Life Enfleshed: Preaching the Bible with Relevance to Women

July 1st, 2016
This article is featured in the Does Preaching Matter? (Aug/Sep/Oct 2016) issue of Circuit Rider

Scripture draws on several recurring themes to bring the story of God’s redemption to life: chaos brought into created order, promises given and fulfilled, fear transformed into trust, exile resolved by the gift of a home, and death answered by resurrection. Another recurring theme comes in the painful, persistent problem of barrenness. Women who long for a child, who wait a long time for a child to arrive, link the generations of the great family stories of Genesis. First Samuel opens with a barren woman praying while she weeps. Luke begins his Gospel with a childless couple, described as righteous, God-fearing, and getting on in years. Akin to the theme of promise and fulfillment, barren women hoping for children emerge and reemerge throughout the Bible, witnessing to how the hope for God’s redemption becomes enfleshed in the lives of women.

What does a preacher proclaim with this collection of texts? How does he navigate the precarious landscape of despair, envy, prayer, and endurance? Can she speak frankly about the intricacies of fertility or marital strain? Can he overhear with compassion Sarah’s laughter? Can she wrestle some wisdom from Rachel’s bitter wrangling with her sister Leah? Being barren seeps into questions about one’s body, one’s larger role in society, and one’s relationship with God. The wise preacher attends to each dynamic, trusting the God who chose to come as Word made flesh, who also becomes present in humanity’s embodied life.

Six women are identified as barren in scripture: Sarah, Rebekah, Rachel, the wife of Manoah in Judges, Hannah, and Elizabeth. Each story introduces a unique individual who addresses her situation from her history, place, and personality. Many of those components have been lost across time, just as some stories are told in greater detail. The Bible offers more insight into Hannah than Rebekah. Yet each text speaks of a woman who wants a child while contending with a body stubbornly not conceiving. Whatever her particularities, each woman longs for something that is yet to be. In the gap between what is and what is desired, she confronts the limitations of her flesh.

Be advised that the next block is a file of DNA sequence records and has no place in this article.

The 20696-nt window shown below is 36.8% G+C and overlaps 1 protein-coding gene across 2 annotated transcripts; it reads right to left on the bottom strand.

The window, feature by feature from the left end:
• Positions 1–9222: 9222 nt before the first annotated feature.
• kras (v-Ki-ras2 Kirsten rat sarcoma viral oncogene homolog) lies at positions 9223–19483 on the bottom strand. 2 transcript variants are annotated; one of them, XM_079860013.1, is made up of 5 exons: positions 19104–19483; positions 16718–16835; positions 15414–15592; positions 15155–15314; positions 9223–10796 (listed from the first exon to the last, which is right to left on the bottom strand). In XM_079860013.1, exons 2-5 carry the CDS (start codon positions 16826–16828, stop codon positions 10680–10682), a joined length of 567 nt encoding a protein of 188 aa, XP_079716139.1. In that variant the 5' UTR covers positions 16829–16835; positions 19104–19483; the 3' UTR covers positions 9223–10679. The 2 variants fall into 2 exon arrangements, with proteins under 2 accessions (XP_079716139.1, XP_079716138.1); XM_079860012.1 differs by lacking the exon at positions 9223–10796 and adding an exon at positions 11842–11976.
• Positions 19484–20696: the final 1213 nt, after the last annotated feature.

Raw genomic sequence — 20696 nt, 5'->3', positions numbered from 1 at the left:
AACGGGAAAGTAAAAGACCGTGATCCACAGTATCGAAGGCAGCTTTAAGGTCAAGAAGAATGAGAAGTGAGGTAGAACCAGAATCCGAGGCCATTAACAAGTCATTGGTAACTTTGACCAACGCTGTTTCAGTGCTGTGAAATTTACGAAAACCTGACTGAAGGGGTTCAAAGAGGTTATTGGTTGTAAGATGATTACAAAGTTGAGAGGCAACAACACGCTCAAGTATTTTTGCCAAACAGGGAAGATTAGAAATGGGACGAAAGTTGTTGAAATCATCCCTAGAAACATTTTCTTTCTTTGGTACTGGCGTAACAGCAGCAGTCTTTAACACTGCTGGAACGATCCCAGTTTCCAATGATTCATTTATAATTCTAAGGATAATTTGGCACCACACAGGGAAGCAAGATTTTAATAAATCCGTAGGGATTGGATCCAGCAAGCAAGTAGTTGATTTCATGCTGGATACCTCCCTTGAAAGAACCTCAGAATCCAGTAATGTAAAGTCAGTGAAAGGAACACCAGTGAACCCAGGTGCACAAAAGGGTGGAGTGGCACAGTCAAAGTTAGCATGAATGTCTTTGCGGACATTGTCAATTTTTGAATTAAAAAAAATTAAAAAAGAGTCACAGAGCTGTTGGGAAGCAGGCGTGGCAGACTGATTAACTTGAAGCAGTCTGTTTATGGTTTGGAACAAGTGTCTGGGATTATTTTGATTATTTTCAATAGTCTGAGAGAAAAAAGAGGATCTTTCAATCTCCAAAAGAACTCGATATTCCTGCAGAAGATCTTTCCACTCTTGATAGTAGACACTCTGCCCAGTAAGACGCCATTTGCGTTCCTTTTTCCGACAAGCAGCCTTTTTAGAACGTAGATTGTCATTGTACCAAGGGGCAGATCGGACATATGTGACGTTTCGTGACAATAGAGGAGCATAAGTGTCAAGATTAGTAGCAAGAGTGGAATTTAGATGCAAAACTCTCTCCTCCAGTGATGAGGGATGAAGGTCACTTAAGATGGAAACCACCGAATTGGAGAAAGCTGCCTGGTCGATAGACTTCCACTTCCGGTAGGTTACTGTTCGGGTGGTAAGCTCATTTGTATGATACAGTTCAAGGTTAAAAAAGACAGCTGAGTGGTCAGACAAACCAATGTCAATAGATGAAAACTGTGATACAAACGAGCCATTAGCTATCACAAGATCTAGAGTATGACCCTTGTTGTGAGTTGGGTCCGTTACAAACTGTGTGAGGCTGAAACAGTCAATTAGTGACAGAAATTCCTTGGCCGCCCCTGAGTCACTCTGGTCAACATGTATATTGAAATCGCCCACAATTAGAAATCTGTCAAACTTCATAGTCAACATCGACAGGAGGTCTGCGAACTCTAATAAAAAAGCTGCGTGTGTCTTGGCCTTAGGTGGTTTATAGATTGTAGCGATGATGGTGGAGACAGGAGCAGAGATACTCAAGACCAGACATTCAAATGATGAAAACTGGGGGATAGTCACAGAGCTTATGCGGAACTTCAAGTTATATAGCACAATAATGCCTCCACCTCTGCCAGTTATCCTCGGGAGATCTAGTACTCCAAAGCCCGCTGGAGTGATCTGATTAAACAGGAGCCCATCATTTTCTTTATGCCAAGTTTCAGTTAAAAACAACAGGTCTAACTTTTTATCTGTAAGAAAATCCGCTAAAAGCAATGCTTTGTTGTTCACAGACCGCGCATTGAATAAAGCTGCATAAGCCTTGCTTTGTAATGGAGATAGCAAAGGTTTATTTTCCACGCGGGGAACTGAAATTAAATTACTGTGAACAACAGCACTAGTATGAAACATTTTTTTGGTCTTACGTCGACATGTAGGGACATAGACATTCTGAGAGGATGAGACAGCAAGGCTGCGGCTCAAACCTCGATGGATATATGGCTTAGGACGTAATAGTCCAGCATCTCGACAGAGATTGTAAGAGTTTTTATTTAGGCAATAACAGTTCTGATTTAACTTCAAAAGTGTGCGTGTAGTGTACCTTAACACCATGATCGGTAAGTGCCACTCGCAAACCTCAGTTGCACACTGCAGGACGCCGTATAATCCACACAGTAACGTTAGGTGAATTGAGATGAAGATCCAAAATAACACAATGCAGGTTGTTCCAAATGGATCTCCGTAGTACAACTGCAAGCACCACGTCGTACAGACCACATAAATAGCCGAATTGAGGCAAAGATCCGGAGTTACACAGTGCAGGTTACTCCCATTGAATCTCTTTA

Bodily limitations are not confined to pregnancy. Imagine a chemo patient who can no longer ride a bike or the elder who needs a cane and hearing aids. Imagine an amputee who must adjust to life without legs or the Parkinson’s patient whose shaking hands fail to hold a hymnal. The limitations of the flesh are a bodily reality, an element of being human, and the situation from which we grasp toward meaning.

The meanings we make of our enfleshed lives are influenced by the messages we receive from the surrounding culture. Any sermon touching upon barrenness takes into account the primacy of motherhood in the biblical world. By having a child, social status was conferred upon women at a time when few other avenues existed. Children solidified her familial role, offering present and future security. Hannah pleaded for God to take away her disgrace, even as her husband professed his love. Rachel bargained for mandrakes to increase her odds of getting pregnant, hinting at her shame. A pastorally sensitive preacher recognizes that the desperate-to-conceive couple exists within a congregation, as well as individuals whose life situations teeter toward vulnerable statuses, whether driven by singleness or unemployment, deficits in education or home ownership. Further, our modern culture’s excessive emphasis on productivity—you are what you earn—reinforces a similar ethos. Being empty risks being devoid of an identity, role, or acceptable place.

Explorations of bodily and cultural situatedness are helpful when probing the multilayered meanings of barrenness. Yet the biblical women who contended with childlessness viewed their situations first and foremost as theological crises. Is God ignoring my disgrace? Have I been divinely forgotten? By understanding a child as God’s vehicle to continue God’s promise, they equated their empty wombs with God’s withholding of favor. So when they did conceive, scripture often reported “the Lord remembered her.”

I believe we come to scripture and its proclamation hoping for a sign that God remembers us. We long for lives filled with God’s presence, able to witness to God’s promise, still alive. The cycle of sacred stories about barren women teach us something about listening to our embodied lives. Not every struggle to conceive will end with a newborn. But every life is enfleshed with God’s life. The meanings we discover about how hope, despair, prayer, struggle, and promise dwell in us become the pathway toward claiming God’s remembrance of us. 

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